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Four money-saving tips from members

With the economy still in a down cycle, saving money is more important to enterprises than ever. Here are some proven, cost-cutting tips sent in by four TechRepublic members that you might implement for a client or use to help your own firm save money.


In 2001, 255 publicly traded companies filed for bankruptcy—a number dramatically higher than ever before, according to BankruptcyData.com, a Boston-based Web site that tracks corporate bankruptcies. Consequently, the name of the game for 2002 will be cost savings—both for your consulting firm and your clients.

While most are hopeful that an economic upswing is just around the corner, the current climate creates a demand for solutions with a quick and lucrative return on investment. TechRepublic members have submitted many ideas for our "IT on a Shoestring" series, and we've gathered the following four true tales of cost savings for your perusal. Implement them at your own firm or use them to help a monetarily challenged client.

Money-saving ideas from the IT trenches
Each of the articles listed below details the problem or problems a member has faced and the creative, cost-effective solution they put into action. The members were paid $50 each for sharing these real-life experiences.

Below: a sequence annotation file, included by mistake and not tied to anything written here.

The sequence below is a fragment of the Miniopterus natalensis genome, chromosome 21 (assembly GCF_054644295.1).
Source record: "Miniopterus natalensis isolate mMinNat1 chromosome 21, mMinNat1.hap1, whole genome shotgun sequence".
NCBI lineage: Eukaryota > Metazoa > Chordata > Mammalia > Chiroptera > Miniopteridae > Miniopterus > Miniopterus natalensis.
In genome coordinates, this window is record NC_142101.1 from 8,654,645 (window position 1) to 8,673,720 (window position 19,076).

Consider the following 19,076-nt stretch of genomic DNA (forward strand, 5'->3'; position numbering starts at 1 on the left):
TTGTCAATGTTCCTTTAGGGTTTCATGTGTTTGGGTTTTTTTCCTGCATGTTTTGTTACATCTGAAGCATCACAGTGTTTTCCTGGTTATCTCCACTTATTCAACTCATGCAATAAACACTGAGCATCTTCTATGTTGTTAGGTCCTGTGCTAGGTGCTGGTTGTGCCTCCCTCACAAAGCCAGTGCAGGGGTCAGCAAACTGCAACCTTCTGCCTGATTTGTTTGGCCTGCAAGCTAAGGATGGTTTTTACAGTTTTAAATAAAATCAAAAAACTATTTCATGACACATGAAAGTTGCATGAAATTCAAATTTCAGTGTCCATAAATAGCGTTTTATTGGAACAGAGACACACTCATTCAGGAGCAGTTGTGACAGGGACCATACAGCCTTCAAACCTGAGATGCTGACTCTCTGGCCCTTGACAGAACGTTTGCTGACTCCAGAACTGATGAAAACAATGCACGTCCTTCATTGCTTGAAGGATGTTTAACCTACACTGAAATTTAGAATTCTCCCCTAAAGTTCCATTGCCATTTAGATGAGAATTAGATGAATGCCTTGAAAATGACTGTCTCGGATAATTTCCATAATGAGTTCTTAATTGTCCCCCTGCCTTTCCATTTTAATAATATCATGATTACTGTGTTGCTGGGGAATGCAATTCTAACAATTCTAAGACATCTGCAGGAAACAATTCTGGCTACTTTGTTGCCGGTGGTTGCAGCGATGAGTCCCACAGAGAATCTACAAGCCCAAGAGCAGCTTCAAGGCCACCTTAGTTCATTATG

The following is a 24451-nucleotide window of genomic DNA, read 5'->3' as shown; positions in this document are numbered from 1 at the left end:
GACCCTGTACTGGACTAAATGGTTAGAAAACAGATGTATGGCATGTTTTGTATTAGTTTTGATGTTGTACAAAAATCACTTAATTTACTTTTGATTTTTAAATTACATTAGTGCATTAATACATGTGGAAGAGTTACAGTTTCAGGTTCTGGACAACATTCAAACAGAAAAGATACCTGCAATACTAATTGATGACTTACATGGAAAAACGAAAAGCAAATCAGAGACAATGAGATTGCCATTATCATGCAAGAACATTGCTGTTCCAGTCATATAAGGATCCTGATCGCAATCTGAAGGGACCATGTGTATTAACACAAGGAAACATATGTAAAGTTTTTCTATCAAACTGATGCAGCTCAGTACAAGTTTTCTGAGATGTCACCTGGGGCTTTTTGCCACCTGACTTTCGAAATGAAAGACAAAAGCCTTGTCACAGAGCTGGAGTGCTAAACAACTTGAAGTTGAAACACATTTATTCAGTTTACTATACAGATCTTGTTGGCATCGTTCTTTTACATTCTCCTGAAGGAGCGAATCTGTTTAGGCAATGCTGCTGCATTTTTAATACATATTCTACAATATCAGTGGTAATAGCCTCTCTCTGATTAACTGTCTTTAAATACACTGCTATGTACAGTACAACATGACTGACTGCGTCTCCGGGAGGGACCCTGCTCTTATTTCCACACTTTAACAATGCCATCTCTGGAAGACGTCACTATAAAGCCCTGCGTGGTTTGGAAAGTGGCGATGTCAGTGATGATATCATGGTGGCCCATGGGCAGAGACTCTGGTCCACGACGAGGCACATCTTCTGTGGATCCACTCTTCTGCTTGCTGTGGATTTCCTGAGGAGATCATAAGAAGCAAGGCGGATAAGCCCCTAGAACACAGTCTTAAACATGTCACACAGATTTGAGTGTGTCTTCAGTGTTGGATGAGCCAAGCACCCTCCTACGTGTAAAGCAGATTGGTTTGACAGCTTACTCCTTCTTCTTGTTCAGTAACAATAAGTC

1. "Save a bundle by recycling computer parts"
    In this article, you'll discover how Manny Lopez, an IT manager at The Galveston County Daily News in Galveston, TX, saved his business $1,300 by recycling computer components.
  2. "Use Web-based help desk to save money"
    Stuart Sabin not only saved his company nearly $20,000 annually, but he also improved customer service. This article details how he implemented the use of a free online customer-service tool and details the reaction of his customers.
  3. "How one IT specialist saved his agency $50,000"
    Using three cost-cutting solutions, Omar Morales saved his not-for-profit agency a total of $50,000. Find out how he fulfilled his organization's need for new PCs, an updated phone system, and more storage on the cheap.
  4. "How one government IS manager saved $60,000 in recruiting fees"
    Mike Martin, IS manager for the city of Dayton, OH, had to find a way to hire skilled technical employees while keeping recruiting costs under control. He negotiated a shrewd deal with local recruiters that provided four major benefits, including up to $20,000 in savings annually for each employee hired.

A penny saved is a penny earned
If you think you've got an idea that other consultants can implement, send it to us. If we use your story, we'll pay you 50 bucks. Now that's a return on investment!

 

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